Nineteen years ago, when my marriage was ending, I went through a period of profound spiritual awakening. I was spending a lot of time in contemplative prayer and feeling deeply connected to the divine. During that time, I read a book--"Will and Spirit," by Gerald May--that helped Stan and me to find words to identify what we had come to mean to each other. We both knew that despite our circumstances, the love between us was more profound than most people ever experience. That was simply true.
We both knew that, under different circumstances, the love between us would be the best basis for marriage that either of us could imagine. And we both wanted that.
But though my marriage was ending, Stan did not feel that he could end his. His children were a big part of the reason. The other was his ministry. Stan loved being a minister and was the best minister I have ever known. He loved people more intentionally and selflessly than anyone I have ever met. He had the ability to be a helpful presence to a broad array of people, including people at their very worst or their most needy. And he was gifted with prophetic insight that helped people and organizations become unstuck, even though this frequently got him in trouble. Stan never stopped worrying that if he ended his marriage, all the careful work that he had done in the church would be lost.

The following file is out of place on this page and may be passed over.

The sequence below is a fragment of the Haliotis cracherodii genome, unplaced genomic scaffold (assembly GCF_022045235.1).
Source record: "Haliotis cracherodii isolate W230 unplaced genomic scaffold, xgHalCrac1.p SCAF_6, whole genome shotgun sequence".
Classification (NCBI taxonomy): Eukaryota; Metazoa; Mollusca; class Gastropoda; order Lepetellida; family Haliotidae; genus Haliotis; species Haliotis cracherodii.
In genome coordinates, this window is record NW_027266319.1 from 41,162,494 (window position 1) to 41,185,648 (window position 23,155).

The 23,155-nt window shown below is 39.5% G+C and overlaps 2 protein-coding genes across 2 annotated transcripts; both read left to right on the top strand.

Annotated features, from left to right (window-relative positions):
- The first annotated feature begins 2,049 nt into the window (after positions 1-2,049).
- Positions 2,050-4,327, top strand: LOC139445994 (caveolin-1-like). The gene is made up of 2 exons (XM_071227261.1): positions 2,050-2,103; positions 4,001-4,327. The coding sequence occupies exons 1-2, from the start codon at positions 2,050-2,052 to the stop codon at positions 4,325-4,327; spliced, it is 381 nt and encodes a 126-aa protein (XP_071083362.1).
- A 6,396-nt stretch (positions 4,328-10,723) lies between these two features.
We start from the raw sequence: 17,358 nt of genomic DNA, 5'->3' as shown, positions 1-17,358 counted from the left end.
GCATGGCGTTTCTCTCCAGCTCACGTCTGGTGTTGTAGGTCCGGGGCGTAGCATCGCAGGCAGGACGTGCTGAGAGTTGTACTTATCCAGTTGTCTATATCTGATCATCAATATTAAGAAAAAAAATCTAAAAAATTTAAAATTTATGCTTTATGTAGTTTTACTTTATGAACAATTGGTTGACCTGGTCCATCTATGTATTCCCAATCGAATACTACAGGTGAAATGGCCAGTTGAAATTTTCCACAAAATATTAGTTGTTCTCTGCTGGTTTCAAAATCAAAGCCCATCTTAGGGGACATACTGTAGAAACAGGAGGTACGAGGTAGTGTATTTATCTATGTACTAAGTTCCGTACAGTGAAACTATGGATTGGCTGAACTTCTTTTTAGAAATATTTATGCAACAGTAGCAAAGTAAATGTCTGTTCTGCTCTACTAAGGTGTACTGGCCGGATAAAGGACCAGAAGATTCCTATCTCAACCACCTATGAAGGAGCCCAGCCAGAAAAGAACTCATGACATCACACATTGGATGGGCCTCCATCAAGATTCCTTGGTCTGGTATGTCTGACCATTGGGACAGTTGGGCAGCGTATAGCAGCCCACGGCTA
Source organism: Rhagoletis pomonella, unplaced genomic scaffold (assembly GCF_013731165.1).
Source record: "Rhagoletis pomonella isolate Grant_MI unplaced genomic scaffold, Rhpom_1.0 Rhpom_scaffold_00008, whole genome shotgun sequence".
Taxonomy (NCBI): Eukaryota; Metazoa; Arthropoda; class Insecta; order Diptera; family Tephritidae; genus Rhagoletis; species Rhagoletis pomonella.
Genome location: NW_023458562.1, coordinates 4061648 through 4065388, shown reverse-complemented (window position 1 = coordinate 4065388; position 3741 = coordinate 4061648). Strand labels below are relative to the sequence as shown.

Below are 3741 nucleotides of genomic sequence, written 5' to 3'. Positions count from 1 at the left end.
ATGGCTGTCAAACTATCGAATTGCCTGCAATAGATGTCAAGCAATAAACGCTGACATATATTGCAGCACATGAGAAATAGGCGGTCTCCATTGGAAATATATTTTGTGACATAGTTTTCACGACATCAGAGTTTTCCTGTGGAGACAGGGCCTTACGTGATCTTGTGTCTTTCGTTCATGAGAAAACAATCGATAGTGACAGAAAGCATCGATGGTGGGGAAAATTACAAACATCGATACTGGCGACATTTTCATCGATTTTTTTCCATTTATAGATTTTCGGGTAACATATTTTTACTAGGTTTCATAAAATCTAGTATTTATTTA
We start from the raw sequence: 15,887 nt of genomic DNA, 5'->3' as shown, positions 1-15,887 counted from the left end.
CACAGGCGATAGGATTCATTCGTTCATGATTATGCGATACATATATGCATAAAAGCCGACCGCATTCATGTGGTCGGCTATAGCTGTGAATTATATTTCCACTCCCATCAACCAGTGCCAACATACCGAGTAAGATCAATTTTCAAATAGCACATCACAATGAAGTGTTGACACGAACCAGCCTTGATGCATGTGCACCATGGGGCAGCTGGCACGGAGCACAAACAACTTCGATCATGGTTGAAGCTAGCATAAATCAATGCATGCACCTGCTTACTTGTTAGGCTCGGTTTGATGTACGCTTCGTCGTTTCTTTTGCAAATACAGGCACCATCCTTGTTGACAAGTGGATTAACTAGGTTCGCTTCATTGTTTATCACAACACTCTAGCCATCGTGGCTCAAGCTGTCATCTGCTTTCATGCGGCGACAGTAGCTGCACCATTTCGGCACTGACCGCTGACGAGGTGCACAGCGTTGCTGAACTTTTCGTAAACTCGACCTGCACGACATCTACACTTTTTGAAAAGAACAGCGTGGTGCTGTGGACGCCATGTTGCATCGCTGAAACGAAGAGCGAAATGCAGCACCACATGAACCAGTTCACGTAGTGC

I never agreed with him on this. We had countless conversations about it. But it was his choice to make. My choice, ultimately, was to follow what it meant to love this man. I chose to love him in the ways that were open to me, though I never stopped wanting circumstances to be different.